Alas, many will be unwilling to return to Exile.

THE LEGEND THIEF

From the Hunter Chronicles series , Vol. 2

After moving to Exile and watching his Uncle Phineas get attacked then disappear (Return to Exile, 2011), Sky learned that monsters are real. A year later, he is monster-hunting with his friends when a greater threat comes to light.

Morton, Phineas’ foe and father of the imprisoned Hunter of Legend Solomon Rose, intends to free his son and bring to fruition Solomon’s nefarious plan to claim the powers that the monster Legend had held over “all other forces and nature itself.” The only threat to the agenda is Legend’s son, Bedlam, who is physically incapacitated but able to Edgewalk and thus possess another’s body. Sky’s oddities make him the most likely host; therefore, Morton wants Sky dead. Fans of the first book will continue to root for snarky, wily Sky; new readers will thrill at the monster clashes—especially the one that occurs in the middle of the homecoming game (Sky’s bossy, cheerleader sister leads players and hunters forward in team formation: “Hike!”). All will continue to be perplexed by the complex back story and the confusing cast of characters and monsters who change loyalties, identities and shapes. Some threads are left dangling, no doubt to be tied up in future installments, and another plot twist is revealed in the epilogue to hook readers.

Alas, many will be unwilling to return to Exile. (Fantasy. 10-14)

Pub Date: March 5, 2013

ISBN: 978-1-4424-2035-9

Page Count: 384

Publisher: Simon & Schuster

Review Posted Online: Dec. 1, 2012

Kirkus Reviews Issue: Dec. 15, 2012

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Next to the exhilarating renditions of Rosemary Sutcliff (The Wanderings of Odysseus, 1996) and Geraldine McCaughrean...

THE ODYSSEY

An anemic retelling of the epic is paired to crabbed, ugly illustrations.

Breaking for occasional glimpses back to Penelope’s plight in Ithaca, Cross relates Odysseus’ travels in a linear narrative that begins with his departure for Troy but skips quickly over the war’s events to get to the sack of the city of the Cicones and events following. Along with being careless about continuity (Odysseus’ men are “mad with thirst” on one page and a few pages later swilling wine that they had all the time, for instance), the reteller’s language is inconsistent in tone. It is sprinkled with the requisite Homeric references to the “wine-dark sea” and Dawn’s rosy fingers but also breaks occasionally into a modern-sounding idiom: “ ‘What’s going on?’ Athene said, looking around at the rowdy suitors.” Packer decorates nearly every spread with either lacy figures silhouetted in black or gold or coarsely brushed paintings depicting crouching, contorted humans, gods and monsters with, generally, chalky skin, snaggled teeth, beer bellies or other disfigurements. The overall effect is grim, mannered and remote.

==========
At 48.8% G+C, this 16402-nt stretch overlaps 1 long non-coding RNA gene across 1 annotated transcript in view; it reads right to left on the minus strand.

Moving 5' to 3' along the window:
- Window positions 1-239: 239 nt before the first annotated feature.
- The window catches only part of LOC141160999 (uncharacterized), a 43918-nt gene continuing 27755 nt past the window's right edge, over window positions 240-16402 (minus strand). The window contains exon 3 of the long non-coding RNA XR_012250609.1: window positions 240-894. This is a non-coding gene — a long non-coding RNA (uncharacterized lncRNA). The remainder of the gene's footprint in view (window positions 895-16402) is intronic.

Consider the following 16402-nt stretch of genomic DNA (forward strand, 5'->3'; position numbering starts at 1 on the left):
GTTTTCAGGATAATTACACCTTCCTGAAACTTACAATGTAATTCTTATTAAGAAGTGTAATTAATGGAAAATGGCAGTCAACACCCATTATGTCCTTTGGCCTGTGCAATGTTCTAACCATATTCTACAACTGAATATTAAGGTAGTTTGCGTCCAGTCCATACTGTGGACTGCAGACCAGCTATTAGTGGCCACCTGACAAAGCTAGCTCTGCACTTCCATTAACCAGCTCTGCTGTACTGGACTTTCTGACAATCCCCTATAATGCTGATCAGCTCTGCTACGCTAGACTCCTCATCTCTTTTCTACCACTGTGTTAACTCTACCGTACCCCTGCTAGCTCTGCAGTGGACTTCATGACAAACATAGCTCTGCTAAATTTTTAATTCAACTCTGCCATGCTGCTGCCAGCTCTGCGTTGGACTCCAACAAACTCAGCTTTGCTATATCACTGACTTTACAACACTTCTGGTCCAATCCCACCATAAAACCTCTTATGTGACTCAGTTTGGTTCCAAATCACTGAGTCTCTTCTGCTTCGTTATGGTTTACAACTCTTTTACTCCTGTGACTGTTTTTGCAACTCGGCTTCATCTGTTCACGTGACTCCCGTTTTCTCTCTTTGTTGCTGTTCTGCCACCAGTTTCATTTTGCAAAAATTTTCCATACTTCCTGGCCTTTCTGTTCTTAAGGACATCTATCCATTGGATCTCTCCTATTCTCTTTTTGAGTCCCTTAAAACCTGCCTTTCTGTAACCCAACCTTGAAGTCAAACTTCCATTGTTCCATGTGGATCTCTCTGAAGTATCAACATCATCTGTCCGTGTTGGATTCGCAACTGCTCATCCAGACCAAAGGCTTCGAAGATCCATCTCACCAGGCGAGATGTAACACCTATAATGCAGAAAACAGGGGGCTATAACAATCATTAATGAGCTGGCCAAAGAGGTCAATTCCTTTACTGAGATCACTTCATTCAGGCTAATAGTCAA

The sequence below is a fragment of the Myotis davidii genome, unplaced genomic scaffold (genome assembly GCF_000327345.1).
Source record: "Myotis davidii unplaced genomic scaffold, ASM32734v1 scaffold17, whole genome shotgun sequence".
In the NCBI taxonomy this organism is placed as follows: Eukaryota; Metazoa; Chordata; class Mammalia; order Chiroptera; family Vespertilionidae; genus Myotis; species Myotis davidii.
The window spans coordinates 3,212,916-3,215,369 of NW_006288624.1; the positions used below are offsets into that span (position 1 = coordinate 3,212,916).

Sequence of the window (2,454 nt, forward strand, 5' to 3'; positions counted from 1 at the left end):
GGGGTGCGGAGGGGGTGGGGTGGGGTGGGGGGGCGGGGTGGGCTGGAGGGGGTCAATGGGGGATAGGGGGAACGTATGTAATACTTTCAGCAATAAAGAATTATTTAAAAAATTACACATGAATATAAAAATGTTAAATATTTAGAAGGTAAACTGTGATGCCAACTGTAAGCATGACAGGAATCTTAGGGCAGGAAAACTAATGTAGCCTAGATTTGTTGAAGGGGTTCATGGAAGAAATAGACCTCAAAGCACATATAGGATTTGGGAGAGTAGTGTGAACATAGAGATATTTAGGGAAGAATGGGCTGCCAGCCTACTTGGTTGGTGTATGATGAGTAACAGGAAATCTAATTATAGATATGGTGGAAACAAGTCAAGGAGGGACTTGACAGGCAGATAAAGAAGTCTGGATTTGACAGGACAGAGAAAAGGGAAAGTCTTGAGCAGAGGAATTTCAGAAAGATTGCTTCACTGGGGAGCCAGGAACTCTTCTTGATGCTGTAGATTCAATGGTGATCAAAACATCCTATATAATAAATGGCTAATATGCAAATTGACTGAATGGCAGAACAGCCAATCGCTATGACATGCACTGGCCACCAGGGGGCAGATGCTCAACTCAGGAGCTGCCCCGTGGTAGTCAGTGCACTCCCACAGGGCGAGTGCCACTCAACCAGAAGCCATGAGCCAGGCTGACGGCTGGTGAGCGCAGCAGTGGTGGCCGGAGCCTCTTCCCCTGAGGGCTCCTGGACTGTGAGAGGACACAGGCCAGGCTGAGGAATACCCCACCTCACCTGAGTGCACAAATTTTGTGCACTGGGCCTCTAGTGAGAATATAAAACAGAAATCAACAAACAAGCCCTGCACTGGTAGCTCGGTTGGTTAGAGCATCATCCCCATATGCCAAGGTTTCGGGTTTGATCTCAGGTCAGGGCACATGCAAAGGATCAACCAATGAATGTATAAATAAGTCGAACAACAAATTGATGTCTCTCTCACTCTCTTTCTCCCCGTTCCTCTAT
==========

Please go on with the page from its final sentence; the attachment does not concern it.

Next to the exhilarating renditions of Rosemary Sutcliff (The Wanderings of Odysseus, 1996) and Geraldine McCaughrean (Odysseus, 2004), this version makes bland reading, and the contorted art is, at best a poor match. (afterword, maps) (Illustrated classic. 11-13)

Pub Date: Sept. 11, 2012

ISBN: 978-0-7636-4791-9

Page Count: 178

Publisher: Candlewick

Review Posted Online: Aug. 8, 2012

Kirkus Reviews Issue: Sept. 1, 2012

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Is this the end? Well, no…the series will stagger on through at least one more scheduled sequel.

CAPTAIN UNDERPANTS AND THE TERRIFYING RETURN OF TIPPY TINKLETROUSERS

From the Captain Underpants series , Vol. 9

Sure signs that the creative wells are running dry at last, the Captain’s ninth, overstuffed outing both recycles a villain (see Book 4) and offers trendy anti-bullying wish fulfillment.

Not that there aren’t pranks and envelope-pushing quips aplenty. To start, in an alternate ending to the previous episode, Principal Krupp ends up in prison (“…a lot like being a student at Jerome Horwitz Elementary School, except that the prison had better funding”). There, he witnesses fellow inmate Tippy Tinkletrousers (aka Professor Poopypants) escape in a giant Robo-Suit (later reduced to time-traveling trousers). The villain sets off after George and Harold, who are in juvie (“not much different from our old school…except that they have library books here.”). Cut to five years previous, in a prequel to the whole series. George and Harold link up in kindergarten to reduce a quartet of vicious bullies to giggling insanity with a relentless series of pranks involving shaving cream, spiders, effeminate spoof text messages and friendship bracelets. Pilkey tucks both topical jokes and bathroom humor into the cartoon art, and ups the narrative’s lexical ante with terms like “pharmaceuticals” and “theatrical flair.” Unfortunately, the bullies’ sad fates force Krupp to resign, so he’s not around to save the Earth from being destroyed later on by Talking Toilets and other invaders…

Is this the end? Well, no…the series will stagger on through at least one more scheduled sequel. (Fantasy. 10-12)

Pub Date: Aug. 28, 2012

ISBN: 978-0-545-17534-0

Page Count: 304

Publisher: Scholastic

Review Posted Online: June 20, 2012

Kirkus Reviews Issue: July 15, 2012

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